Noa Rosinplotz, a sixth-grade student in the District of Columbia public schools:
Each ELA test has 30 or so questions, give or take a few. The questions are related to several passages presented in the test booklet, which can include poems, nonfiction texts written exclusively for the test, and fictional stories. There are usually two written response questions on each test. Sometimes the questions are fine. More often than not, they don’t make sense in context or have multiple or no right answers. For example, question 11 on the first test this school year was as follows:
If “Nasser of the Shaduf had been written in the third person, the reader would probably have learned less about which of the following?
a) Nasser’s childhood
b) Nasser’s sisters
c) how Nasser felt about working the shaduf
d) how his father felt about Nasser
I think they’re all a little bit wrong.
The answer is pretty clearly c). It is only difficult if you aren't used to this kind of question, and believe me, under the Common Core, everyone is going to get used to this kind of question. The Common Core emphasizes textual analysis, but really only a specific subset of analytical tasks. This question seems to be aimed at 5th grade reading literature standard 6:
Describe how a narrator’s or speaker’s point of view influences how events are described.
There are only 7 reading literature standards per grade level, and each level contains some variation on this task. The Common Core argues that this line of analysis is of great importance:
- Grade 4: Compare and contrast the point of view from which different stories are narrated, including the difference between first- and third-person narrations.
- Grade 5: Describe how a narrator’s or speaker’s point of view influences how events are described.
- Grade 6: Explain how an author develops the point of view of the narrator or speaker in a text.
- Grade 7: Analyze how an author develops and contrasts the points of view of different characters or narrators in a text.
- Grade 8: Analyze how differences in the points of view of the characters and the audience or reader (e.g., created through the use of dramatic irony) create such effects as suspense or humor.
These aren't bad tasks, but the (over-)emphasis seems random. In any other country, this wouldn't be a standard or objective at all, just a fragment.
Noa should expect to answer a question of this type roughly twice a week for the next six and a half years. I'm sure she'll get the hang of it.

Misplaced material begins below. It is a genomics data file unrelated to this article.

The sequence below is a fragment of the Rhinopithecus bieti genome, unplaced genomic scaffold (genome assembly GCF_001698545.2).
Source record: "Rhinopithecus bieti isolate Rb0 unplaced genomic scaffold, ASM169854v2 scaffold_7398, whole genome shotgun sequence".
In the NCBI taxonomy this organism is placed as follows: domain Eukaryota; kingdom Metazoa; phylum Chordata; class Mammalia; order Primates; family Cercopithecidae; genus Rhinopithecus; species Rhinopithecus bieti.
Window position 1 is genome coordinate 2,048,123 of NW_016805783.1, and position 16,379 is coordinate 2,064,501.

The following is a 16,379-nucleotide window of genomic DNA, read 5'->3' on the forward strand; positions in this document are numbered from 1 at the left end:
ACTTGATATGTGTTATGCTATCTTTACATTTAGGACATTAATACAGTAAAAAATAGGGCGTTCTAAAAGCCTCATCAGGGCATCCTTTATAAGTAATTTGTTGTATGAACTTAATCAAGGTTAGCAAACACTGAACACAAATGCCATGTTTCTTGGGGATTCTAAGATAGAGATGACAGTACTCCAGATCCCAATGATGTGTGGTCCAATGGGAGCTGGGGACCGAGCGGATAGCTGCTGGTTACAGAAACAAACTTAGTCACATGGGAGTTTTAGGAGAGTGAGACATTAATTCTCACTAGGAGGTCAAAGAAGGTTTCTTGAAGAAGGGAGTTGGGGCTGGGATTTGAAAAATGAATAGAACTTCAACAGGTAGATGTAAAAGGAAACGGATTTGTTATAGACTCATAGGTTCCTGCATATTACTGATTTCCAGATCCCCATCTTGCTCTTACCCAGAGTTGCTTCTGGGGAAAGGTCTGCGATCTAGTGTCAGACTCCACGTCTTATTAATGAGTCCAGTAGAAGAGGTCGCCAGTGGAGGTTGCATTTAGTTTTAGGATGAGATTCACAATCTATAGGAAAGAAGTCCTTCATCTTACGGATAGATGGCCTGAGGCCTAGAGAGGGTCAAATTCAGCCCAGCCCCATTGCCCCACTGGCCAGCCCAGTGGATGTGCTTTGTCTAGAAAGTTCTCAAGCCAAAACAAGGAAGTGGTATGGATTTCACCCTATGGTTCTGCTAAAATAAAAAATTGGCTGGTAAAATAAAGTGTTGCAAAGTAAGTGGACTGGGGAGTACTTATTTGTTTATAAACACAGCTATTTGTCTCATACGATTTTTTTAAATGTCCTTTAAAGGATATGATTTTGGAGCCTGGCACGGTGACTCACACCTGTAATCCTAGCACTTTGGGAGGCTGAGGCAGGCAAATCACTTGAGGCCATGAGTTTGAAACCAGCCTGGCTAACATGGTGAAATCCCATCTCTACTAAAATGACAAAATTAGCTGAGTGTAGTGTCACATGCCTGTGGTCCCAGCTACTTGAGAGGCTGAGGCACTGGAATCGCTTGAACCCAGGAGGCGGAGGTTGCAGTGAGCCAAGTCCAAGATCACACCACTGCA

This is beyond nuts. Having just been teaching fiction to students, one of the things that comes out most clearly about point-of-view is that changing from 1st to 3rd person *never* means losing information. It allows you a lot more power -- among other simple things it lets you describe what your character looks objectively, something that matters a lot to beginning writers.
The first person of course enables you to develop a stronger voice and sense of personality (though lots of literary writers actually have elements of personality and voice spill through in close third person narration, truth be told). That's the only thing it allows you to do that the third person doesn't.
Since third person narrators vary so widely in subjectivity/objectivity and in distance, the very structure of this question is completely idiotic. The one thing that seems clear is that the person writing the question has never tried to write fiction.
I've always taken it for granted as true that grammar instruction is basically all wrong. It turns out you can teach kids grammar wrong and it doesn't do too much harm, and you can probably even teach them to ace tests with grammar questions based on woefully bad notions of grammar and it won't have any adverse effect on their writing (think of the way we've all mastered the utterly stupid notion of "adverb" as described in traditional grammar). It seems like now with Common Core we can start teaching a bunch of bullshit about fiction that is patently true -- teaching our students that third person narration is less likely to tell you how the main character feels, for example.
My only consolation is that, if the example of grammar holds up, we at least won't be doing any harm. We'll be teaching a bunch of made up truisms that students don't understand anyway. The best of them will learn them well enough to do well on the made up tests we invent, but none of it will have anything to do with the actual skills involved.
Yes, Tom, not actually teaching English for a while I seem to be more able to think like a test writer and just go with the flow!
My feeling about this and a lot of these standards is that they're written in a particular way which makes them either very formulaic -- I was thinking you could probably write down a good set of rules for this entire sequence of standards on one single-spaced page (and then turn it into a song, maybe...) -- OR they're quite subtle, like voice slipping through the 3rd person narration. There's not a lot of inbetween.
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